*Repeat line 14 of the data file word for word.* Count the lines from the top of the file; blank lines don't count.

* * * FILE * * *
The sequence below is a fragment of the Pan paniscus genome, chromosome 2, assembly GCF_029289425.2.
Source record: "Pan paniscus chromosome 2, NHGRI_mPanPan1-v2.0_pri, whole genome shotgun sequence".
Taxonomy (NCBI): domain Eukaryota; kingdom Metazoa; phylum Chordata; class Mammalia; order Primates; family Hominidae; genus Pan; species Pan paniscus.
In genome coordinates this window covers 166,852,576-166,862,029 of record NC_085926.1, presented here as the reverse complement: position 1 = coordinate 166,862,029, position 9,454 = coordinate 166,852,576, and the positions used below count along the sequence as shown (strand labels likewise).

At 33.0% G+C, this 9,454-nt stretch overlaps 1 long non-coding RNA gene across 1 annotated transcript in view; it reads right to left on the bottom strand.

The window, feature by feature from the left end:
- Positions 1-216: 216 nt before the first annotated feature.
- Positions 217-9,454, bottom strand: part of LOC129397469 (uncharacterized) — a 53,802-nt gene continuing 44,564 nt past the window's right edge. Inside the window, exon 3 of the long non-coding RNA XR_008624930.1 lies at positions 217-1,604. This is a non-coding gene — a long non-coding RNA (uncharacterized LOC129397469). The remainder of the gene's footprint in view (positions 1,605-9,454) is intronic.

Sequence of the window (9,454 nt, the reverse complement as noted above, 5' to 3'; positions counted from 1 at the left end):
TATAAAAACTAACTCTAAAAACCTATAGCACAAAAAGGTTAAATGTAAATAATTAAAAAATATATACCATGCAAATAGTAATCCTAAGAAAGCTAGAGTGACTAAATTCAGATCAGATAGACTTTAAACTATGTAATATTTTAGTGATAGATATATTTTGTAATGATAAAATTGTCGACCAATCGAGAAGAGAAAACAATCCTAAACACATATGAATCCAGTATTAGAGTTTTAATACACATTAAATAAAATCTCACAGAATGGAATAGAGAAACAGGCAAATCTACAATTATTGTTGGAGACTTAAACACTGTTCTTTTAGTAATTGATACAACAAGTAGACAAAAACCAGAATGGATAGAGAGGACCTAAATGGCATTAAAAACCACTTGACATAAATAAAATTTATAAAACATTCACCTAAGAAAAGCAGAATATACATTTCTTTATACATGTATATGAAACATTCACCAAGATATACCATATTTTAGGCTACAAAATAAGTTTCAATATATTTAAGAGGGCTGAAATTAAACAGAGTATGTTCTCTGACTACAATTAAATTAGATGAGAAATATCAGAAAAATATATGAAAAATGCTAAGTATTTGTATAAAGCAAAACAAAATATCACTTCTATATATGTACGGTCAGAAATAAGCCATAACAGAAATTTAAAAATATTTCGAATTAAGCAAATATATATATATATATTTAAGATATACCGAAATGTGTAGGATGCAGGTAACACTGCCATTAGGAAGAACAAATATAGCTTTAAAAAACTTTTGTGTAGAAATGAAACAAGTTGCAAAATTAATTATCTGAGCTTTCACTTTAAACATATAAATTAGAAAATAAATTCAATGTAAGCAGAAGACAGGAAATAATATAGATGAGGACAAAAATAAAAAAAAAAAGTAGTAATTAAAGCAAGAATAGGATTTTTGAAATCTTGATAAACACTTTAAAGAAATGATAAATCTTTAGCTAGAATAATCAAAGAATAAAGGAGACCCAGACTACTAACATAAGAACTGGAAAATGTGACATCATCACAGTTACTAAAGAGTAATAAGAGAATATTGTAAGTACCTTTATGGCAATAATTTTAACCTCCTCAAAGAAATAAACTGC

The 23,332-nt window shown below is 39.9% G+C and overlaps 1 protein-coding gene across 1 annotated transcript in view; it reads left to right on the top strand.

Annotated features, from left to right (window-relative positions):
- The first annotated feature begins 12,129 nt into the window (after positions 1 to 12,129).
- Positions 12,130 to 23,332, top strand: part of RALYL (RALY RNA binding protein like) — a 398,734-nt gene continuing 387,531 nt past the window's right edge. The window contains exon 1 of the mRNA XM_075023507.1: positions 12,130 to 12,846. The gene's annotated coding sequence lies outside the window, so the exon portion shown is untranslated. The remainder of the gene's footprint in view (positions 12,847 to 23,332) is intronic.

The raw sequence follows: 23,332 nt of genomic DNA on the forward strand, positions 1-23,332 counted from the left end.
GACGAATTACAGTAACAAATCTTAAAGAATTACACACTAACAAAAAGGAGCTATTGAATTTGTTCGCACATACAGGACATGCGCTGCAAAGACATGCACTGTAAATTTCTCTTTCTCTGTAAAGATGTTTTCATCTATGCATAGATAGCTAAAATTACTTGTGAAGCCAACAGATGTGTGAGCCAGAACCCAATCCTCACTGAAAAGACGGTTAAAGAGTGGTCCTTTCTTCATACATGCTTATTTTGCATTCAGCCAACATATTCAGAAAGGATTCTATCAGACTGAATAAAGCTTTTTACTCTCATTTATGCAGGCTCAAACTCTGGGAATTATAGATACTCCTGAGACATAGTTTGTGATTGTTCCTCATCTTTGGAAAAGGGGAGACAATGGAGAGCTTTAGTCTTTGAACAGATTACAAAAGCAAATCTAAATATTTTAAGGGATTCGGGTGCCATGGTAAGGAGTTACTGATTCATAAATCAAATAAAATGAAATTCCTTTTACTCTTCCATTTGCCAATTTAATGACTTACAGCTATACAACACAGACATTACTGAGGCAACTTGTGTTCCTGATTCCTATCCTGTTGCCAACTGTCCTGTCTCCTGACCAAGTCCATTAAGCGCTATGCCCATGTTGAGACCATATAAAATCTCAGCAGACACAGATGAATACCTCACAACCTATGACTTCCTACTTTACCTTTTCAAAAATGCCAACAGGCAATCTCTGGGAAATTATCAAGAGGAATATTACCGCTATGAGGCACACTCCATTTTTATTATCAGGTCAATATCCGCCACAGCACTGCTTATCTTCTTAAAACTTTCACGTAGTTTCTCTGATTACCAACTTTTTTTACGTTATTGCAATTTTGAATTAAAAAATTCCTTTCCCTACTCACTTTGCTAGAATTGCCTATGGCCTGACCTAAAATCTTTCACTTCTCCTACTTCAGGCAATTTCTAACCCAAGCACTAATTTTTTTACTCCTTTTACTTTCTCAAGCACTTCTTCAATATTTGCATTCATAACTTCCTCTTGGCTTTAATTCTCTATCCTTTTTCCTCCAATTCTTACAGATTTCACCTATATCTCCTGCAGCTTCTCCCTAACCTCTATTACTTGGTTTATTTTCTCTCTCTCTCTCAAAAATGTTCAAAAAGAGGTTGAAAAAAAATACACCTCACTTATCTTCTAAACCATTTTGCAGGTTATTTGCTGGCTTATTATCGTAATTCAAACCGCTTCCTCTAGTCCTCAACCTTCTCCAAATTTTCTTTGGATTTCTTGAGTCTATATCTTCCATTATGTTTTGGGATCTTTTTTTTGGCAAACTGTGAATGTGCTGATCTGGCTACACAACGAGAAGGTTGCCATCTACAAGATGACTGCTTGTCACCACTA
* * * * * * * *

- Positions 12,130 to 23,332, top strand: part of RALYL (RALY RNA binding protein like) — a 398,734-nt gene continuing 387,531 nt past the window's right edge. The window contains exon 1 of the mRNA XM_075023507.1: positions 12,130 to 12,846. The gene's annotated coding sequence lies outside the window, so the exon portion shown is untranslated. The remainder of the gene's footprint in view (positions 12,847 to 23,332) is intronic.